In a work session Tuesday, County Board members discussed new guidelines for determining what constitutes affordable housing in Arlington – that is, what kind of rents put apartments or homes in Arlington within the range of the tenants who need them.

Currently, affordable housing means units that eat up 30 percent or less of the annual income of families making $55,000 a year or less – that is, 60 percent or less of the area’s average family income of $91,500 a year. If passed, the guidelines could increase the average annual income, a move that would deem more of Arlington’s apartments and homes "affordable."

The guidelines would not make any changes in the county’s affordable housing crisis. Instead, Board Chair Chris Zimmerman said, they would let the Board members know what needs to be done, and what they’ve done right.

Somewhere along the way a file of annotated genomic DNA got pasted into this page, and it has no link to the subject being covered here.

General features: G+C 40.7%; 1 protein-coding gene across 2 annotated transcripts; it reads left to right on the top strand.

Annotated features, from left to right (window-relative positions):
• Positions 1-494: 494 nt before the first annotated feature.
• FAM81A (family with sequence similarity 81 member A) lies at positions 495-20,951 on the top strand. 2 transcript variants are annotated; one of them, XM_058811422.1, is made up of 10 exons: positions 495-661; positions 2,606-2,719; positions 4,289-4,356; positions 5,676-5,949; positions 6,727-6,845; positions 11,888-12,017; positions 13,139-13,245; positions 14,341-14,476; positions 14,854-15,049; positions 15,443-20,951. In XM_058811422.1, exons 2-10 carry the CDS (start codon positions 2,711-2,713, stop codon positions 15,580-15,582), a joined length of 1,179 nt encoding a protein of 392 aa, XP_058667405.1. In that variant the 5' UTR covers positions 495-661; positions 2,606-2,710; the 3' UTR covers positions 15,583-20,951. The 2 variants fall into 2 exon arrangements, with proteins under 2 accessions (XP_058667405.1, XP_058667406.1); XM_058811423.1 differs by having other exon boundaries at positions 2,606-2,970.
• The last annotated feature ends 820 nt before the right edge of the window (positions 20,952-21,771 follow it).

"We’ve been working on what measures there ought to be," Zimmerman said. "How to figure out if we’re working towards our goals."

While the new guidelines may increase the number of homes in Arlington considered "affordable," Zimmerman said that they will still be describing many of the same places. "They tend to be older apartments, maybe garden apartments, where it’s advantageous for somebody to raze it, or reinvest in it and raise the rents," he said.

<b>RENTS HAVE JUMPED</b> at Wakefield Towers – McWilliams was looking at a 30-percent increase in his rent, while rent on some one-bedroom apartments would have gone up 55 percent, from $755 to $1,162 for some residents.

Increases aren’t so bad, McWilliams said. "But the things they’re doing are cosmetic."

The changes, he suspects, are part of a plan to increase the profitability of the apartment building, to "attract the Washington upwardly mobile" with a new fitness center, a renovated swimming pool and new rugs.